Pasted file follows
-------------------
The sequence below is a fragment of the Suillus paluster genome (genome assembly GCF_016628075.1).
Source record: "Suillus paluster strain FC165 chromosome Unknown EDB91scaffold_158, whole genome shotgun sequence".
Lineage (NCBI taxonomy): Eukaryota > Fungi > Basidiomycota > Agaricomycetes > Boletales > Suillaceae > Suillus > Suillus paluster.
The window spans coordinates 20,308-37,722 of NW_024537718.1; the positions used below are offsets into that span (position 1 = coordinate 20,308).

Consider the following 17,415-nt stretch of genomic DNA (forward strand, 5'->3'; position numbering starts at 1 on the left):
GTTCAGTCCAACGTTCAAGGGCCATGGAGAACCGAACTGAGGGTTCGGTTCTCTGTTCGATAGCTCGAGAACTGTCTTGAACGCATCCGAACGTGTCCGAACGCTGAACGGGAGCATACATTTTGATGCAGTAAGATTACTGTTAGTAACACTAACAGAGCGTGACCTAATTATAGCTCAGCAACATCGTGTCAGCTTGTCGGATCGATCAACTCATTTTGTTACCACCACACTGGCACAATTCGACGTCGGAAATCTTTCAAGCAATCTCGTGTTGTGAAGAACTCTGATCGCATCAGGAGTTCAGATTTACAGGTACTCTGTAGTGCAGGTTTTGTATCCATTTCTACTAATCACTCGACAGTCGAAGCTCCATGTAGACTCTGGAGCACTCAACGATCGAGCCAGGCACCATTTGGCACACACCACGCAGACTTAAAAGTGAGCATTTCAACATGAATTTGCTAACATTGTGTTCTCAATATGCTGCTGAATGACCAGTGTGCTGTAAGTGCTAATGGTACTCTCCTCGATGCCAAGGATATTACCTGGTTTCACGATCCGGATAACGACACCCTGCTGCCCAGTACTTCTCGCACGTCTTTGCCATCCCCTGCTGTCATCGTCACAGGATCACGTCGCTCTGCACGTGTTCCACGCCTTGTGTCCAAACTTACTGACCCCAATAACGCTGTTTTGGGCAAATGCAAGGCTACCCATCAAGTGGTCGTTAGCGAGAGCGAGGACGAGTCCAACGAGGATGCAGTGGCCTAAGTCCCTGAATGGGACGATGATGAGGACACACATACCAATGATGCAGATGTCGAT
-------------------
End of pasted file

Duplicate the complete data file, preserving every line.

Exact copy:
The sequence below is a fragment of the Suillus paluster genome (genome assembly GCF_016628075.1).
Source record: "Suillus paluster strain FC165 chromosome Unknown EDB91scaffold_158, whole genome shotgun sequence".
Lineage (NCBI taxonomy): Eukaryota > Fungi > Basidiomycota > Agaricomycetes > Boletales > Suillaceae > Suillus > Suillus paluster.
The window spans coordinates 20,308-37,722 of NW_024537718.1; the positions used below are offsets into that span (position 1 = coordinate 20,308).

Consider the following 17,415-nt stretch of genomic DNA (forward strand, 5'->3'; position numbering starts at 1 on the left):
GTTCAGTCCAACGTTCAAGGGCCATGGAGAACCGAACTGAGGGTTCGGTTCTCTGTTCGATAGCTCGAGAACTGTCTTGAACGCATCCGAACGTGTCCGAACGCTGAACGGGAGCATACATTTTGATGCAGTAAGATTACTGTTAGTAACACTAACAGAGCGTGACCTAATTATAGCTCAGCAACATCGTGTCAGCTTGTCGGATCGATCAACTCATTTTGTTACCACCACACTGGCACAATTCGACGTCGGAAATCTTTCAAGCAATCTCGTGTTGTGAAGAACTCTGATCGCATCAGGAGTTCAGATTTACAGGTACTCTGTAGTGCAGGTTTTGTATCCATTTCTACTAATCACTCGACAGTCGAAGCTCCATGTAGACTCTGGAGCACTCAACGATCGAGCCAGGCACCATTTGGCACACACCACGCAGACTTAAAAGTGAGCATTTCAACATGAATTTGCTAACATTGTGTTCTCAATATGCTGCTGAATGACCAGTGTGCTGTAAGTGCTAATGGTACTCTCCTCGATGCCAAGGATATTACCTGGTTTCACGATCCGGATAACGACACCCTGCTGCCCAGTACTTCTCGCACGTCTTTGCCATCCCCTGCTGTCATCGTCACAGGATCACGTCGCTCTGCACGTGTTCCACGCCTTGTGTCCAAACTTACTGACCCCAATAACGCTGTTTTGGGCAAATGCAAGGCTACCCATCAAGTGGTCGTTAGCGAGAGCGAGGACGAGTCCAACGAGGATGCAGTGGCCTAAGTCCCTGAATGGGACGATGATGAGGACACACATACCAATGATGCAGATGTCGAT